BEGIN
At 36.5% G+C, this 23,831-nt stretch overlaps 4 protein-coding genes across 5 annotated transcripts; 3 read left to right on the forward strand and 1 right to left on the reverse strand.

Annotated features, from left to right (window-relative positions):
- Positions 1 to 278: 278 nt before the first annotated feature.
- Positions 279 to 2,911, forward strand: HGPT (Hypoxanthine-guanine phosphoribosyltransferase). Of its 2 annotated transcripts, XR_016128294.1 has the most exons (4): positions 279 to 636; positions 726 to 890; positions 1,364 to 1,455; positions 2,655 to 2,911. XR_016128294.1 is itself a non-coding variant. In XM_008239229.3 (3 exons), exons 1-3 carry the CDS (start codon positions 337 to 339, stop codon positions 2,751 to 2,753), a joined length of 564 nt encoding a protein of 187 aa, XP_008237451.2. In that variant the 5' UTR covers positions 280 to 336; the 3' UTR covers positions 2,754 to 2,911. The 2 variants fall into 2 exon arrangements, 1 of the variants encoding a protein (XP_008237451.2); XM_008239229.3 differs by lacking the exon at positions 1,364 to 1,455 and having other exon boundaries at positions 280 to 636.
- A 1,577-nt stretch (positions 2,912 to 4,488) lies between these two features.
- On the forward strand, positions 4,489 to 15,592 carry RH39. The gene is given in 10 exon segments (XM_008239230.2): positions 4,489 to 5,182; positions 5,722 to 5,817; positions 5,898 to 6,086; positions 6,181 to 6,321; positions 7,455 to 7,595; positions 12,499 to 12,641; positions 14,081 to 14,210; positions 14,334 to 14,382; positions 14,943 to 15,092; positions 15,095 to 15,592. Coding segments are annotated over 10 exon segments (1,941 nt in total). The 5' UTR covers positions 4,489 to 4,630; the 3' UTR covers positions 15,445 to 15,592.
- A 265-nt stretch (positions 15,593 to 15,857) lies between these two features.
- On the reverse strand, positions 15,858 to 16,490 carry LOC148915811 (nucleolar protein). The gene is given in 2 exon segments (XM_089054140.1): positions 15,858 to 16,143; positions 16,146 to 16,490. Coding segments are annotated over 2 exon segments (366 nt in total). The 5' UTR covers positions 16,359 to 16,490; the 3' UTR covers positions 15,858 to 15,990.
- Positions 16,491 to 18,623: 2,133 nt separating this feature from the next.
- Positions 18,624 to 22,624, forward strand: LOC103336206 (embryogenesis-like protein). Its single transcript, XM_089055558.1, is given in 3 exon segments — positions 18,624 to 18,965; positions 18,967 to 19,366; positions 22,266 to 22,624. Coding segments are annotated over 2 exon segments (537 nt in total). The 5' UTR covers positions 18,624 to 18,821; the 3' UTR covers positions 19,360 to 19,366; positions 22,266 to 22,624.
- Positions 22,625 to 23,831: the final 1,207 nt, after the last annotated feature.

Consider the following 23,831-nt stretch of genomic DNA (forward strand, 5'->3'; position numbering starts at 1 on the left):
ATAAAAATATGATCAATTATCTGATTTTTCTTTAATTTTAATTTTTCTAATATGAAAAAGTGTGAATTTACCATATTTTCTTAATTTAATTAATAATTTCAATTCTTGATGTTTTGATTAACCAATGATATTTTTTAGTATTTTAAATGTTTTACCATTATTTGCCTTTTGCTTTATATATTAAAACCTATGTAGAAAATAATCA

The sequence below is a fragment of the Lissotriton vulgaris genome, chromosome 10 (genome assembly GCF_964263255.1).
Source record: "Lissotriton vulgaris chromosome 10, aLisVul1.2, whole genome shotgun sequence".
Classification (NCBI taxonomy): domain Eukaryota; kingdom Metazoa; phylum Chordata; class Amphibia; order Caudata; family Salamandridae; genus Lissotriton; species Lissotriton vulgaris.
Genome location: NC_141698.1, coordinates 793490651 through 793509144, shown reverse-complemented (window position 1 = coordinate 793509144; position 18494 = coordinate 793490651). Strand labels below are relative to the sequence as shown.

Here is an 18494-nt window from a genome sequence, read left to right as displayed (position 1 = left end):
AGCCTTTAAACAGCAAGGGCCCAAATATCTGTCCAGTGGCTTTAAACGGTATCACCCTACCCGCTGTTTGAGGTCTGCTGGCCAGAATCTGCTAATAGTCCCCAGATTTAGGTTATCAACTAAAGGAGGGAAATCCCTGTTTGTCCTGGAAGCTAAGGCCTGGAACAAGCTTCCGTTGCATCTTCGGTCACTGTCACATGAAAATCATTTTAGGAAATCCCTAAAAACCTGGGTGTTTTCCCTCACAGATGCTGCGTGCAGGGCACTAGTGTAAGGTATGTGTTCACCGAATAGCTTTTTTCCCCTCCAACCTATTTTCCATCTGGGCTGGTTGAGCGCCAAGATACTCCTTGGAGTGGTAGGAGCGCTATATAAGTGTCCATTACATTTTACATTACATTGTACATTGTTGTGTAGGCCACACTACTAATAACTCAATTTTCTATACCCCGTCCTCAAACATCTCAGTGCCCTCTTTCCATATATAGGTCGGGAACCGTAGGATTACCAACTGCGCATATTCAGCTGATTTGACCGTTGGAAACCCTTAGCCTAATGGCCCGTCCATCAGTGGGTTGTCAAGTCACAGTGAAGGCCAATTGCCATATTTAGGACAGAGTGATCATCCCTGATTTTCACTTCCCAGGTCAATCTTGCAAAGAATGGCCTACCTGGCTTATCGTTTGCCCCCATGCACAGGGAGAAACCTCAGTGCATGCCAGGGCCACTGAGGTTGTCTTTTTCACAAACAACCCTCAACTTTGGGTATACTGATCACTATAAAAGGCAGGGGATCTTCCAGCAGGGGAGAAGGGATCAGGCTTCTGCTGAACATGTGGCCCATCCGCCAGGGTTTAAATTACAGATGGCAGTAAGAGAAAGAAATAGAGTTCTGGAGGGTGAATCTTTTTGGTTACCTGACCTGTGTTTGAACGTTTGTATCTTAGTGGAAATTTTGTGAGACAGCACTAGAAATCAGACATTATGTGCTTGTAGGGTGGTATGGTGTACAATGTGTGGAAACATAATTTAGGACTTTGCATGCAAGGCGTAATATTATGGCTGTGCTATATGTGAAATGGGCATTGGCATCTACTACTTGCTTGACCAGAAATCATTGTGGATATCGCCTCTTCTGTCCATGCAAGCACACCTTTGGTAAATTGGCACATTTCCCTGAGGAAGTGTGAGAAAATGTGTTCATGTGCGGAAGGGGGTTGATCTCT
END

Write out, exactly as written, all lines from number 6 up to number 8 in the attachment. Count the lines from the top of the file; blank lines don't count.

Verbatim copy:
- On the forward strand, positions 4,489 to 15,592 carry RH39. The gene is given in 10 exon segments (XM_008239230.2): positions 4,489 to 5,182; positions 5,722 to 5,817; positions 5,898 to 6,086; positions 6,181 to 6,321; positions 7,455 to 7,595; positions 12,499 to 12,641; positions 14,081 to 14,210; positions 14,334 to 14,382; positions 14,943 to 15,092; positions 15,095 to 15,592. Coding segments are annotated over 10 exon segments (1,941 nt in total). The 5' UTR covers positions 4,489 to 4,630; the 3' UTR covers positions 15,445 to 15,592.
- A 265-nt stretch (positions 15,593 to 15,857) lies between these two features.
- On the reverse strand, positions 15,858 to 16,490 carry LOC148915811 (nucleolar protein). The gene is given in 2 exon segments (XM_089054140.1): positions 15,858 to 16,143; positions 16,146 to 16,490. Coding segments are annotated over 2 exon segments (366 nt in total). The 5' UTR covers positions 16,359 to 16,490; the 3' UTR covers positions 15,858 to 15,990.